This is a printer-friendly version of an article from Zip06.com.Article Published September 27, 2018
Meghan Augur was a star field hockey player for North Branford High School and then continued her career at Roger Williams University. This fall, Meghan joins the coaching staff at North Haven as the JV head coach and a varsity assistant. Meghan says that she’s always been interested in becoming a coach as a way to stay around the game.
“There were a couple of years where I wasn’t involved in the game during college, and I missed it. So, coming on as a coach, I get a new perspective,” Meghan says. “It’s a humbling feeling when the girls score, and they get so happy with themselves and the team. It feels good to make a difference.”
Meghan played for a prestigious program at North Branford. After graduating from Roger Williams earlier this year, Meghan received an opportunity to join Head Coach Kim Bouffard’s coaching staff at North Haven. Meghan says she feels thankful to have come aboard.
“I thought it would be different to coach and up-and-coming program, because I wanted to make a difference. Going to a school like that, I can help mold the program,” says Meghan, who lives in North Branford. “I would be beneficial as a new coach to make a difference for these girls. When you’re not a winning team, your confidence is not as strong. I bring a lot of energy and want to help the mojo of the team.”
Meghan brings a deep field hockey background to North Haven. She was four-year starting goalkeeper at North Branford, before graduating in 2014, and then played for two seasons at Roger Williams in Rhode Island. In her senior year of high school, Meghan was named to the All-State First Team, the All-Shoreline Conference Second Team, and earned Scholar-Athlete honors. She was also named the Most Valuable Player of the state’s Senior All-Star Game on behalf of Head Coach Babby Nuhn’s squad.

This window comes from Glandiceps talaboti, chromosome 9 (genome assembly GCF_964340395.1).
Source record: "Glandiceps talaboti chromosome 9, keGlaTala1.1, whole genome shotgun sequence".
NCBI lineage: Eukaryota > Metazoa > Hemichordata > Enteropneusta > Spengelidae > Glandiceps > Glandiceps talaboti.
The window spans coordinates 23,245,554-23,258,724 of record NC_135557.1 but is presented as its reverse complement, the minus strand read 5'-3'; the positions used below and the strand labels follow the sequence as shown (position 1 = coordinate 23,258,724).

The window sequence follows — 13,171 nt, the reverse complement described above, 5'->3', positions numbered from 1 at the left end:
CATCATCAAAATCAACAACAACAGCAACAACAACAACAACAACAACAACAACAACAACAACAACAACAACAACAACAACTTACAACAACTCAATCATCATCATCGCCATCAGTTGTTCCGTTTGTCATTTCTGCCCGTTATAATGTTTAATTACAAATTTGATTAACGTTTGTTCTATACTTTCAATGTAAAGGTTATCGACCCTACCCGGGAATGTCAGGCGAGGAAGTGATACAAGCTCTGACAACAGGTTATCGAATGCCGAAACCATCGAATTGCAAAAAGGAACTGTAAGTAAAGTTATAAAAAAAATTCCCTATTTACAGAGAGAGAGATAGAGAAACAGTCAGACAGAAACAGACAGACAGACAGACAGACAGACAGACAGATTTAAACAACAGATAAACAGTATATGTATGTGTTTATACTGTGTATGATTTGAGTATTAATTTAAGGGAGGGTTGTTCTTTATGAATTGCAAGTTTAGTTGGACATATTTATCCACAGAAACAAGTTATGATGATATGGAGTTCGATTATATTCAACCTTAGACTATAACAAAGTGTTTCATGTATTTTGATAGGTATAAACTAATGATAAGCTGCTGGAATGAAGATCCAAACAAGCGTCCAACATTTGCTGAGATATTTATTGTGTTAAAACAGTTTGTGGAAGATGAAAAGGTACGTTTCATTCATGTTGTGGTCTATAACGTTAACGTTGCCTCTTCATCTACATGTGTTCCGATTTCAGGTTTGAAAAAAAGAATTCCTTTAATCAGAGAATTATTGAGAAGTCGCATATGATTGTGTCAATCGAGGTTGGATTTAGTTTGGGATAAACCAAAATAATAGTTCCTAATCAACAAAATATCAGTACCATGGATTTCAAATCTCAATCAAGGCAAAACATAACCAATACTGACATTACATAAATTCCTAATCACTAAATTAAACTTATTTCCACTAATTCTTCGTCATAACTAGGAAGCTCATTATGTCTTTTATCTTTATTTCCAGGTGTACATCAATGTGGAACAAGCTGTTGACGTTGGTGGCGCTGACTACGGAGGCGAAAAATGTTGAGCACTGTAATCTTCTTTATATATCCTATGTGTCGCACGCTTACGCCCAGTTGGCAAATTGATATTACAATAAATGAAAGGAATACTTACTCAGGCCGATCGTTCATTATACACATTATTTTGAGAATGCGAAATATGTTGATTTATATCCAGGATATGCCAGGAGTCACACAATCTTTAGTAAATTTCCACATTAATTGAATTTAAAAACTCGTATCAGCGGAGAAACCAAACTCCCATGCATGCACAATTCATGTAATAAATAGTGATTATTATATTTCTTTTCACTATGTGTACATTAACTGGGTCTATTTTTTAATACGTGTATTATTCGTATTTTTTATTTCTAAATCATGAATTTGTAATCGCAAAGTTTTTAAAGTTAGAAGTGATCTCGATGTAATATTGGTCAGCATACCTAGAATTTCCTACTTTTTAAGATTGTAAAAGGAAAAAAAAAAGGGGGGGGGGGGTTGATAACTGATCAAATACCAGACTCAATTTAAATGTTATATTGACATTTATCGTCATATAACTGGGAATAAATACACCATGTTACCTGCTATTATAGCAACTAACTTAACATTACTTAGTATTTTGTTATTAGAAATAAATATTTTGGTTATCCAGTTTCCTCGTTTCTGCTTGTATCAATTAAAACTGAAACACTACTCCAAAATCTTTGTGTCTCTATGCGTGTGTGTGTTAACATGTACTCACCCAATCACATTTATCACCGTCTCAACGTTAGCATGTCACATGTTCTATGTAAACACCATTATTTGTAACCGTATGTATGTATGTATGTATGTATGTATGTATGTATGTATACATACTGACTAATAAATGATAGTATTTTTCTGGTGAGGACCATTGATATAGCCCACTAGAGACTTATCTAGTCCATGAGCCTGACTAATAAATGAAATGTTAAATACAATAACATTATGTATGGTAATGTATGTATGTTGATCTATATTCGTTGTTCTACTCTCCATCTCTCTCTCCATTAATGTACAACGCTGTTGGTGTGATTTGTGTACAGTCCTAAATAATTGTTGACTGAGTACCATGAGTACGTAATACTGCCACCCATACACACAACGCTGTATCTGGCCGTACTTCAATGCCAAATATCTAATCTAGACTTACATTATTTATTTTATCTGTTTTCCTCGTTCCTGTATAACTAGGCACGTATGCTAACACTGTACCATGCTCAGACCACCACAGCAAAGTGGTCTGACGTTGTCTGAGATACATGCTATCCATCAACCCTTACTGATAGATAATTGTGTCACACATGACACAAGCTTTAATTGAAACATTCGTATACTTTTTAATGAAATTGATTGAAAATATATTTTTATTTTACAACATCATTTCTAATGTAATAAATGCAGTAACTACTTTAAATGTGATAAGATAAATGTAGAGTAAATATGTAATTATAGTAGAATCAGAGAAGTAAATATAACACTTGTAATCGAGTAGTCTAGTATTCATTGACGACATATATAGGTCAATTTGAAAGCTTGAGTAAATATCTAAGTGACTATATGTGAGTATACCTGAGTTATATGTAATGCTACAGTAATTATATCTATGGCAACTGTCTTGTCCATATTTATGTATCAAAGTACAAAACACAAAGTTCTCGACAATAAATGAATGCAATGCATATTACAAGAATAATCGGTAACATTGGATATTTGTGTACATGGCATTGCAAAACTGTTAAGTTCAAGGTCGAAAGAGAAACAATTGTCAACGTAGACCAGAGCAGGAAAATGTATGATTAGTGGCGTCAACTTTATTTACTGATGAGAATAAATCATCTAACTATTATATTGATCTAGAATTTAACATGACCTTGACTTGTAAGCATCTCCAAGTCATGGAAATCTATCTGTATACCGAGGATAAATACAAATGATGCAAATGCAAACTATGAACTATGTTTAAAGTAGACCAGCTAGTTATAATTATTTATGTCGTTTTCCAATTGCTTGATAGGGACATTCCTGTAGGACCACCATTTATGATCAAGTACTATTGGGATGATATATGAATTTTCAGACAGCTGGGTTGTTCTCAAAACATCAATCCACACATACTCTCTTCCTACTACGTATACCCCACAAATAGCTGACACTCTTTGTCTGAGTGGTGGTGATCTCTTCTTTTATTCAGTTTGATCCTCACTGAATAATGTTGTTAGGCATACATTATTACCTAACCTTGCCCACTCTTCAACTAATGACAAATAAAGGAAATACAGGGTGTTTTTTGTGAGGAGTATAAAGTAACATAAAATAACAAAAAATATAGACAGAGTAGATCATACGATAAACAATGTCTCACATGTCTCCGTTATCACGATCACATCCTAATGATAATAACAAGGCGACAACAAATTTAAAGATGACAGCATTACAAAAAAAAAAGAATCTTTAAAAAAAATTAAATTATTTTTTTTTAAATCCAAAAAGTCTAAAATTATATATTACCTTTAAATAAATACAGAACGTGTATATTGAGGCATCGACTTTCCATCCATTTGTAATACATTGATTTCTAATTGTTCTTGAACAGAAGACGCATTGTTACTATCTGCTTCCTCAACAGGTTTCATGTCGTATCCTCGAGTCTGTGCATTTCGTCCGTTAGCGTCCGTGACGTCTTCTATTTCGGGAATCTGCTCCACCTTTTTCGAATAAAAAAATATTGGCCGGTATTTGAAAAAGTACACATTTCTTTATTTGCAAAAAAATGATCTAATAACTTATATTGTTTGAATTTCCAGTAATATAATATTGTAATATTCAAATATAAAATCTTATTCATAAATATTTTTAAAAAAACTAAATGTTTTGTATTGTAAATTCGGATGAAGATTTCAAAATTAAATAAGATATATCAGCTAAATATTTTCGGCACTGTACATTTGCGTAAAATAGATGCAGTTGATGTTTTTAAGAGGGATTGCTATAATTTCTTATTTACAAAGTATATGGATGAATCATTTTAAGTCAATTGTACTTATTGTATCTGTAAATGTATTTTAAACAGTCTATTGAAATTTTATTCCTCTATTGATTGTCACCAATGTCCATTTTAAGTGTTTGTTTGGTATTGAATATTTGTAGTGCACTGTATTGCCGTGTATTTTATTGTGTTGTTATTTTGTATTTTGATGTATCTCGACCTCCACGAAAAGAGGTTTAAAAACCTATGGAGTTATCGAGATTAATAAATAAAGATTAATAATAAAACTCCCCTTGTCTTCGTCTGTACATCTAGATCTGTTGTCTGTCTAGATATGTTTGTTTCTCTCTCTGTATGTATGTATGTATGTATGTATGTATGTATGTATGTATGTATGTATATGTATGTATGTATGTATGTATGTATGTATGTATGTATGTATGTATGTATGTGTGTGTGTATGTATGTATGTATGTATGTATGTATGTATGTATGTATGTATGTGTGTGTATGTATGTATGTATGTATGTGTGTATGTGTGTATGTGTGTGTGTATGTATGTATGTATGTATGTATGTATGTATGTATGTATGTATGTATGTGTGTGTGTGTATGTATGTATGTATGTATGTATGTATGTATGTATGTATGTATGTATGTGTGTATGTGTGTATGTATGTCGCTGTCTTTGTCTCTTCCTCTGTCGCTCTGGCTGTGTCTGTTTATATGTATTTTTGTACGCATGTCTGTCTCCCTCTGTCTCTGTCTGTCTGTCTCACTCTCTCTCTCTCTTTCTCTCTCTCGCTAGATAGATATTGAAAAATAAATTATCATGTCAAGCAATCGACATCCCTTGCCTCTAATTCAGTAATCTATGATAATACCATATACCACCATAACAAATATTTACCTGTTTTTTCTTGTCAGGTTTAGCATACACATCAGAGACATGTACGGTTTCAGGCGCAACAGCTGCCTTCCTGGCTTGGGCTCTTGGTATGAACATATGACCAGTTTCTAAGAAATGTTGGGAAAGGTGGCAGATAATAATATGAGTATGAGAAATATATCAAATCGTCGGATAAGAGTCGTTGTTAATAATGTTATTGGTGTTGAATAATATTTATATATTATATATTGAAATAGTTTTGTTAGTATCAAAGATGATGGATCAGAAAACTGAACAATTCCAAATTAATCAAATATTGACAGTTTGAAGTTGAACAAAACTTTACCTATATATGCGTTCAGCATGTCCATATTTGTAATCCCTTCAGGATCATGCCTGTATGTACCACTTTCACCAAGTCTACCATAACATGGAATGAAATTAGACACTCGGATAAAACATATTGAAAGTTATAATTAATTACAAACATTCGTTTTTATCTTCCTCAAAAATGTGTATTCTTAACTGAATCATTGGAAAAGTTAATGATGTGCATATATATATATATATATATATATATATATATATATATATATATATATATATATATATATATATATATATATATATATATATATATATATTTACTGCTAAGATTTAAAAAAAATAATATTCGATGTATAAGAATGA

“Playing for Coach Nuhn definitely shaped me into who I am on the field hockey field. She taught us about field hockey and life, which I hope to bring to the girls,” Meghan says. “She’s a very positive coach and harps on team unity. I try to bring that to North Haven. I want them to play for the name on the front of the jersey—not the number on the back.”
While playing at Roger Williams, Meghan set the school record for the best career save percentage with a clip of .732. Meghan recorded 52 saves in seven games played at the school.
“I thought Roger Williams was the best opportunity for me because, when I talked to the coach, they needed a goalie,” says Meghan. “I played my first two years, but my goal is to be a police officer. That goal is more important than field hockey to me, so I stopped playing.”
Meghan is looking for her experience as a goalie to prove a huge asset for North Haven. She’s working with the Indians’ goalkeepers, but is also using what she learned from playing the cage to help out everyone on the field.
“Being able to know the game from the perspective of being behind everyone helps me coach both the offense and the defense,” says Meghan. “I specialize with the goalies and defense, because that’s more of my strong suit, but I know from playing in goal the best places for the forwards to shoot the ball on the cage.”
Meghan says that she’s already seeing big improvements from North Haven’s goalies during the early stages of the campaign.
“I help them with their skills and overall confidence,” she says. “I do a lot with footwork and clears out of the circle. I can already see those are our biggest improvements.”
Meghan feels that she’s developed a leadership mentality as a result of playing field hockey in multiple venues throughout the years. As she dives into her first season at North Haven, Meghan feels eager to impart that trait to the Indians’ athletes.
“I’m very loud and energetic, so I think that helps me lead these girls to more success and positive energy on the field,” Meghan says. “I’ve worked with a lot of different teams, so that helped me learn different skill levels and how to improve one person to make the full team see success.”